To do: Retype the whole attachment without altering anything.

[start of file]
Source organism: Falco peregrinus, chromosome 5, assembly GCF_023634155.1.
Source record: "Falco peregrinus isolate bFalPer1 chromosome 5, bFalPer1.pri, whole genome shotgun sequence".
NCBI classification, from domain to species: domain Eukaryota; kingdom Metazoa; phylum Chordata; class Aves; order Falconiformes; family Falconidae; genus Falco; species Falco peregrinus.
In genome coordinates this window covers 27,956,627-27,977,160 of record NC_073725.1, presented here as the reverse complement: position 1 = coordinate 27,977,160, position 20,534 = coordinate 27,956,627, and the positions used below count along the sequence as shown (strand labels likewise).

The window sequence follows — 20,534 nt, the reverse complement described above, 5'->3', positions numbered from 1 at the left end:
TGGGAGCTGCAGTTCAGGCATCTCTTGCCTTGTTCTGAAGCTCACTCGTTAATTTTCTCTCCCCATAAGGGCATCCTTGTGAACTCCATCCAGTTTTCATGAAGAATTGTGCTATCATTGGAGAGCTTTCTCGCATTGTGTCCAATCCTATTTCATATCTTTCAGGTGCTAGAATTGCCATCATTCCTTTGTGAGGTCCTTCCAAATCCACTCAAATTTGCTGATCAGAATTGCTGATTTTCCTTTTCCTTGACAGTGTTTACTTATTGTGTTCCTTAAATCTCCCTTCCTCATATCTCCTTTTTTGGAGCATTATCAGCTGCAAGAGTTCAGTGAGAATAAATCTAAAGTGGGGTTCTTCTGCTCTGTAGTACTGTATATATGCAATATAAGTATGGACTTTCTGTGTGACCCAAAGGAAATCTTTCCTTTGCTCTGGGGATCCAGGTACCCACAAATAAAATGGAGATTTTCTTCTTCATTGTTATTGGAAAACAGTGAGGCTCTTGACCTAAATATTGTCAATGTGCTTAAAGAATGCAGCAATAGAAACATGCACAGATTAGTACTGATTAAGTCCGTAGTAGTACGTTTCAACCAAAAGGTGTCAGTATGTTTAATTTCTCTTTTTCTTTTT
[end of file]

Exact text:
Source organism: Falco peregrinus, chromosome 5, assembly GCF_023634155.1.
Source record: "Falco peregrinus isolate bFalPer1 chromosome 5, bFalPer1.pri, whole genome shotgun sequence".
NCBI classification, from domain to species: domain Eukaryota; kingdom Metazoa; phylum Chordata; class Aves; order Falconiformes; family Falconidae; genus Falco; species Falco peregrinus.
In genome coordinates this window covers 27,956,627-27,977,160 of record NC_073725.1, presented here as the reverse complement: position 1 = coordinate 27,977,160, position 20,534 = coordinate 27,956,627, and the positions used below count along the sequence as shown (strand labels likewise).

The window sequence follows — 20,534 nt, the reverse complement described above, 5'->3', positions numbered from 1 at the left end:
TGGGAGCTGCAGTTCAGGCATCTCTTGCCTTGTTCTGAAGCTCACTCGTTAATTTTCTCTCCCCATAAGGGCATCCTTGTGAACTCCATCCAGTTTTCATGAAGAATTGTGCTATCATTGGAGAGCTTTCTCGCATTGTGTCCAATCCTATTTCATATCTTTCAGGTGCTAGAATTGCCATCATTCCTTTGTGAGGTCCTTCCAAATCCACTCAAATTTGCTGATCAGAATTGCTGATTTTCCTTTTCCTTGACAGTGTTTACTTATTGTGTTCCTTAAATCTCCCTTCCTCATATCTCCTTTTTTGGAGCATTATCAGCTGCAAGAGTTCAGTGAGAATAAATCTAAAGTGGGGTTCTTCTGCTCTGTAGTACTGTATATATGCAATATAAGTATGGACTTTCTGTGTGACCCAAAGGAAATCTTTCCTTTGCTCTGGGGATCCAGGTACCCACAAATAAAATGGAGATTTTCTTCTTCATTGTTATTGGAAAACAGTGAGGCTCTTGACCTAAATATTGTCAATGTGCTTAAAGAATGCAGCAATAGAAACATGCACAGATTAGTACTGATTAAGTCCGTAGTAGTACGTTTCAACCAAAAGGTGTCAGTATGTTTAATTTCTCTTTTTCTTTTT